Cy­clists not alone in their many road­way sins

Set a good ex­am­ple for your chil­dren: don’t blow through stop signs; don’t text

The Hamilton Spectator - - COMMENT - BOB WATER­HOUSE Bob Water­house lives in Dun­das

While huff­ing and puff­ing to com­plete my weekly ar­du­ous climb of the Sy­den­ham Hill one re­cent morn­ing on my bike, I re­flected upon Krista Dam-Vande-Kuyt’s scathing and scold­ing com­men­tary on lo­cal cy­clist’s Road Ethics pub­lished in this past Satur­day’s Hamil­ton Spec­ta­tor.

With too many miles/km in the sad­dle my­self to re­mem­ber, hav­ing rid­den from Van­cou­ver to Kelowna as well as Brant­ford to Char­lot­te­town in past years, I clearly rec­og­nize the shared re­spon­si­bil­i­ties we all have for road safety, whether it be by mo­torists, pedes­tri­ans or cy­clists. I al­most al­ways ride solo for a num­ber of rea­sons, the pri­mary one be­ing I en­joy stop­ping too of­ten to en­joy the scenery or shops and don’t wish to hold up the pelo­ton, though at age 58 to be hon­est I’m also now too slow to keep up with the groups I might choose to ride with. I was per­son­ally thrilled when, in the 1990s, Canada went met­ric so that I could say I did a cen­tury ride yet only had to pedal for 60 miles in­stead of the usual 100. The an­nual Hal­ton Hilly Hun­dred was also an­other an­nual favourite of mine each fall.

Now, liv­ing in Dun­das, some­what of a lo­cal cy­cling mecca, I too, am of­ten ap­palled at the mo­ronic choices made by my fel­low cy­clists. Some ex­am­ples which come to mind most read­ily and are re­peated daily are as fol­lows; those cy­clists proudly out­fit­ted for safety with fas­tened hel­mets who, while sig­nalling their turn cor­rectly with one hand, brazenly fly through stop signs and red lights to com­plete their turn. Se­condly, parents proudly tow­ing their chil­dren in a $400 alu­minum frame Bur­ley or other bike trail­ers in which the tots have hel­mets but the par­ent does not. My guess is that the kids will sur­vive the ac­ci­dent and join the work­force at age four to sup­port them­selves while the par­ent ei­ther re­cov­ers at the Gen­eral or is next seen in a cas­ket.

Then, there are the ge­niuses who, while cy­cling one handed through traf­fic, talk and text on their cell­phones, obliv­i­ous to the ve­hi­cles around them. Clearly post­ing on In­sta­gram about cof­fee at Star­bucks is more im­por­tant to them than road safety.

Fi­nally, and to me most ir­ri­tat­ingly, there are the adult cy­clists who, in di­rect vi­o­la­tion of the High­way Traf­fic Act, cy­cle on the side­walks, obliv­i­ous to pedes­tri­ans young and old alike.

How­ever, the men­tion of pedes­tri­ans is an ideal segue into our shared re­spon­si­bil­i­ties as road users. Jay­walk­ing is a hal­lowed com­mu­nity pas­time in Dun­das, though one which is read­ily ac­cepted if not en­cour­aged due to our small town charm and sense of com­mu­nity. I have no trou­ble ad­mit­ting my own guilt on this front as I walk across King Street from the Collins to Ad­ven­ture At­tic or Pi­cone’s, wav­ing my thanks for the ex­tended cour­tesy. That cross­walk by the Carnegie Gallery, though only 20 me­tres east is sim­ply too far, and then I’d have to push a but­ton and, God for­bid, wait for the light to turn.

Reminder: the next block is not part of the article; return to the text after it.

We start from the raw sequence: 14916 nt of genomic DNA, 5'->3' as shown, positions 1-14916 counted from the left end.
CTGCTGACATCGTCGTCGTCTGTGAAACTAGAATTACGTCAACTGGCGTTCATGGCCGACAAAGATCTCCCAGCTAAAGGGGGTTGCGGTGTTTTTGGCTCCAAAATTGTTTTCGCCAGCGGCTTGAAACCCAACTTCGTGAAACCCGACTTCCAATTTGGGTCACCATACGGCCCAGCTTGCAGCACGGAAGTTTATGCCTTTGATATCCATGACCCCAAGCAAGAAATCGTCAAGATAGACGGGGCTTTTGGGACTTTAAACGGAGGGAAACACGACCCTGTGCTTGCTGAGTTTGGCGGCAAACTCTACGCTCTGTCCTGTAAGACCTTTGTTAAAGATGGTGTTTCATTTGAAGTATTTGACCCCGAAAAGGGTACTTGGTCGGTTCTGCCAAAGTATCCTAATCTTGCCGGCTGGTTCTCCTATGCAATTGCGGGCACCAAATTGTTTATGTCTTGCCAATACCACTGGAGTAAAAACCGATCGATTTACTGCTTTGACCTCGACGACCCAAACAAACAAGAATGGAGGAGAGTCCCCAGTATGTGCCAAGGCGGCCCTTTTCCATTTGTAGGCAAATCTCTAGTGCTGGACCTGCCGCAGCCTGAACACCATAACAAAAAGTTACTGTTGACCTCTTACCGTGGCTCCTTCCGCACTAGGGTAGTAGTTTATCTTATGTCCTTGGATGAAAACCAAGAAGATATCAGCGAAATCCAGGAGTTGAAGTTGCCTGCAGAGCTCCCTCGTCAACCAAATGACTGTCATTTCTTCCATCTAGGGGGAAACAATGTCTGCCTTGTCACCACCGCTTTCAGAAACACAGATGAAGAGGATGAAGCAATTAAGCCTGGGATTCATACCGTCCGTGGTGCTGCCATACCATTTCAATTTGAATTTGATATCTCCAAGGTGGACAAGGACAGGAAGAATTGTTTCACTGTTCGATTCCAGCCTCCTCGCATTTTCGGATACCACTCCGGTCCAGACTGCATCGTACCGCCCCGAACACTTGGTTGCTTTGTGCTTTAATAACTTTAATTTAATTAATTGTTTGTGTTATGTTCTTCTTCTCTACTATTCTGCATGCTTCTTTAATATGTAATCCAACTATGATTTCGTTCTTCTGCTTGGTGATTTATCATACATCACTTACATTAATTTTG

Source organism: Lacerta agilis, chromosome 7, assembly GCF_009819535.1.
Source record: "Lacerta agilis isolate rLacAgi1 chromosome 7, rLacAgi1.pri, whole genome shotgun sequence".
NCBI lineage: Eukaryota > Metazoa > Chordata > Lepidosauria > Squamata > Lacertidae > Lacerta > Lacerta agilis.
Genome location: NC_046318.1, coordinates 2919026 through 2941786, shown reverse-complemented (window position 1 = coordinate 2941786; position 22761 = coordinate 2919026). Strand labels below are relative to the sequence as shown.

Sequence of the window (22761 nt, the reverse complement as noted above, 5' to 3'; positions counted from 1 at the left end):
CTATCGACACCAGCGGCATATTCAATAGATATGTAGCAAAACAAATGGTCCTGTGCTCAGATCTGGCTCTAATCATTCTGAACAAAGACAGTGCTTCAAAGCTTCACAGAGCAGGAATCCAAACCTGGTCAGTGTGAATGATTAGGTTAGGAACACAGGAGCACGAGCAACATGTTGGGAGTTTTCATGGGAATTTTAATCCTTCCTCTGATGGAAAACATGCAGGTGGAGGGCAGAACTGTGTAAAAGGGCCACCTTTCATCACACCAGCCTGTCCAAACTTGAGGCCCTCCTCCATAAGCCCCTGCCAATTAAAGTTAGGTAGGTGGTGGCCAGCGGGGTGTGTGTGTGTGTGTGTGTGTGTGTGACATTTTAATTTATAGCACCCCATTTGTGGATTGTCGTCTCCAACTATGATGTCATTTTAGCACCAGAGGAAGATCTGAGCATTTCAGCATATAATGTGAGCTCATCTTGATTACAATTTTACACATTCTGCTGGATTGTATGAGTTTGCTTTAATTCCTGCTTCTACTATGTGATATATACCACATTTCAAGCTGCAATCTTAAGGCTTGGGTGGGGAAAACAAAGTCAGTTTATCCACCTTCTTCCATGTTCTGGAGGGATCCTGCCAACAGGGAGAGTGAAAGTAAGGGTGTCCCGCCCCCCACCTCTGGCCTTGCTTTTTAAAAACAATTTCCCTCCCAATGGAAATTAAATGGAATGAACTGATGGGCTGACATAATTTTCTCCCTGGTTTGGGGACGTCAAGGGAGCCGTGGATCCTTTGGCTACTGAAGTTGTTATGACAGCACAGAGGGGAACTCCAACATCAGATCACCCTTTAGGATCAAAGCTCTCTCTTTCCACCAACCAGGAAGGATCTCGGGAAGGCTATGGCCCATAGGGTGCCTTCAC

Fi­nally, there are the mo­torists, the vast ma­jor­ity of whom I find are cau­tious, cour­te­ous and care­ful to share the road with ev­ery­one. How­ever, as a cy­clist I am uniquely po­si­tioned at eye level with mo­torists when stopped or rid­ing care­fully next to them to ob­serve the fol­low­ing per­ilous be­hav­iours; eat­ing sand­wiches with one hand while driv­ing with the other, driv­ing with­out a seat­belt, and, my all­time favourite, talk­ing/tex­ting on a cell­phone.

When queried po­litely through their open pas­sen­ger side win­dow, their most com­mon guilty re­sponse be­gins in­vari­ably with ‘I was just……..” *(mak­ing a hair ap­point­ment, tee time, check­ing in with the kids).

So what does this crazi­ness all mean? Clearly we have a shared re­spon­si­bil­ity as road users to act re­spon­si­bly in a spirit of co-op­er­a­tion and care to en­sure our mu­tual safety, if not sur­vival. I per­son­ally don’t be­lieve that stronger en­force­ment and a heavy-handed ap­proach ever solves these types of is­sues, even though all three afore­men­tioned groups are gov­erned by var­i­ous facets of the HTA. Education is the key and it be­gins at home with proper in­struc­tion on road safety, shared re­spon­si­bil­i­ties and role-mod­el­ling by parents/ guardians.

So the next time you go for a bike ride, don’t for­get your hel­met and try to stop at red lights and stop signs. The next time you see me jay­walk­ing across King Street in Dun­das please honk loudly and scare me into com­pli­ance. And, fi­nally, as mo­torists, with the death of teacher Jay Keddy sadly etched in our com­mu­nity con­science, let’s all please slow down, put the phones down, not eat while driv­ing and wear our seat­belts.

That way we can all be as­sured we’ll be around af­ter work or on the week­end to en­joy that ride with the kids, stroll through town or drive to the coun­try­side.


On the sub­ject of shar­ing our roads, Bob Water­house writes: “Education is the key and it be­gins at home with proper in­struc­tion on road safety, shared re­spon­si­bil­i­ties and role-mod­el­ling by parents/guardians.”

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